| Nathan Astle en route to his century in Ahmedabad on Friday. (AFP)
Ahmedabad: This series was billed as a ‘revenge’ for the Indians after the humiliation they had suffered in New Zealand earlier this year. Instead of dust-bowls, of which the visitors were afraid, long before they had landed here, what has been laid out are slow and low wickets.
Hence the turn is never lethal and the bounce fairly even on the Motera surface, and the batsman’s task has become easier. The Indians had voiced their concern before the start of the first Test and their worst fears have started to come true.
With Shane Bond and Chris Cairns unavailable, it was assumed that the hosts would enjoy a cakewalk. The first two days of the Videocon series went the Indians’ way but on Friday the Black Caps managed to scratch around to be only 19 runs in arrears of avoiding the follow-on.
As Nathan Astle showed during his ninth hundred, loads of patience and application will be the key to survival on these tracks. No undue risks would be taken was the mantra during his 206-ball stay at the crease.
That New Zealand lost eight wickets have been mainly due to the guile of the bowlers. Harbhajan Singh’s variation and Zaheer Khan’s pace proved absolutely fatal.
New Zealand know that a draw here would suffice. They are hoping that the conditions will be evenly-placed for both sides on the hard and bouncy Mohali pitch. In case Stephen Fleming’s men manage to share the honours in the two Tests, moral victory will rest with them.
The Indians are not taking any chances and are likely to enforce the follow-on even if it means a hard work for the bowlers in the hot and humid atmosphere. If New Zealand manage to cross the 301-run mark, then a lead of around 350 will be considered sufficient.
“Hopefully the wicket will turn and we can get them within one-and-a-half days,” Sourav Ganguly said later.
It was a hard grind for India after the early inroads made last evening. Astle (103) held the innings together with partnerships of 91 for the fourth and fifth wickets with Scott Styris and Craig McMillan, respectively.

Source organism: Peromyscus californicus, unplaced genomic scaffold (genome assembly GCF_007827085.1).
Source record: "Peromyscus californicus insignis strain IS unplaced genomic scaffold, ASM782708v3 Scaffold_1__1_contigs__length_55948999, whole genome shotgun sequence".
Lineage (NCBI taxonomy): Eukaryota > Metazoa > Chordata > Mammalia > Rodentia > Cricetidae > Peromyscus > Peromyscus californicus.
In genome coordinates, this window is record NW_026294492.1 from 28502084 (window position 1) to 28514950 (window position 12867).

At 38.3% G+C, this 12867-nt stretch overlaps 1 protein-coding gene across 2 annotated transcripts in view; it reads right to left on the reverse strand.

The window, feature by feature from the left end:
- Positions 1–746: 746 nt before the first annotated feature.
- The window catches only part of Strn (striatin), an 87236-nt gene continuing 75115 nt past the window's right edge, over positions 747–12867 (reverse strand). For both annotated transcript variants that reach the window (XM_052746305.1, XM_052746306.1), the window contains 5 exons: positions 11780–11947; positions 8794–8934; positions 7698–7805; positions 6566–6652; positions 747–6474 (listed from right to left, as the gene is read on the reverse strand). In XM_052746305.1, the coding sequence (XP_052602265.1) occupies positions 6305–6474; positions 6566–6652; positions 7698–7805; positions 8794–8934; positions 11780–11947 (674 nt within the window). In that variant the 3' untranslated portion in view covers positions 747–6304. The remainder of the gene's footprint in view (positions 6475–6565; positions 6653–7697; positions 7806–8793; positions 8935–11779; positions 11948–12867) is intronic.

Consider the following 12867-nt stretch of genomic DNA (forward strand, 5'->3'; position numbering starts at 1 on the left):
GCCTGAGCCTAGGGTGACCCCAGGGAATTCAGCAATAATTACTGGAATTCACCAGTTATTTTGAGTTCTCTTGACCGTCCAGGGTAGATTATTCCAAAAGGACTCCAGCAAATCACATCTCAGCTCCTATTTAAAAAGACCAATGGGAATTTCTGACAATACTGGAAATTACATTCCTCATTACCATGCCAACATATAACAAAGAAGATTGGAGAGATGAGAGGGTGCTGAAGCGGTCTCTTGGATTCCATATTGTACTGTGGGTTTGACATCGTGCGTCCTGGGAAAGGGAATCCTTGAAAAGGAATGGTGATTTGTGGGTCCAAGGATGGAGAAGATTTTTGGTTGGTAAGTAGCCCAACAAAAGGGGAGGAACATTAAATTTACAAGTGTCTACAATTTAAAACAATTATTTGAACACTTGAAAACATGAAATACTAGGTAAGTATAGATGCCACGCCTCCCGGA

Astle, who was out for almost six months and had missed the World Cup because of a knee surgery, showed immense concentration and determination in battling the Indian spinners. His running between the wickets was superb and he blunted the attack with a straight bat.
Impetuosity, his bane in the past, has now given way to prudence. He often played against the spin and cut the spinners with aplomb. Having survived a caught behind attempt on 93, he, uncharacteristically, stepped down the wicket and paid the price.
His stand with McMillan (54) threatened to take the match out of India’s hands. The latter’s adventurous approach often left Sourav clueless and he had to fall back on Virender Sehwag’s off spin to achieve the breakthrough. Akash Chopra, who dropped a couple of chances in the opening session, snapped up an excellent low catch.
Chopra, however, showed lot of promise of developing into a superb close-in fielder. His crouching and technique at forward short leg, coupled with the ability to follow the ball till the last minute was exemplary.
Anil Kumble, who was far from impressive, picked up his 350th wicket when he ended Jacob Oram’s misery against the spinners. Rahul Dravid took a simple catch at first slip. Kumble is the 14th overall and second Indian to achieve the feat.
Lakshmipathy Balaji also claimed his maiden wicket in the final session with the second new ball. The pacer hardly appeared to be threatening except for a brief period in the afternoon session.
India certainly missed a fifth bowler, specially during the Astle-McMillan partnership, though, Sehwag did come up with a pretty good performance. Sanjay Bangar could have come in handy in such circumstances.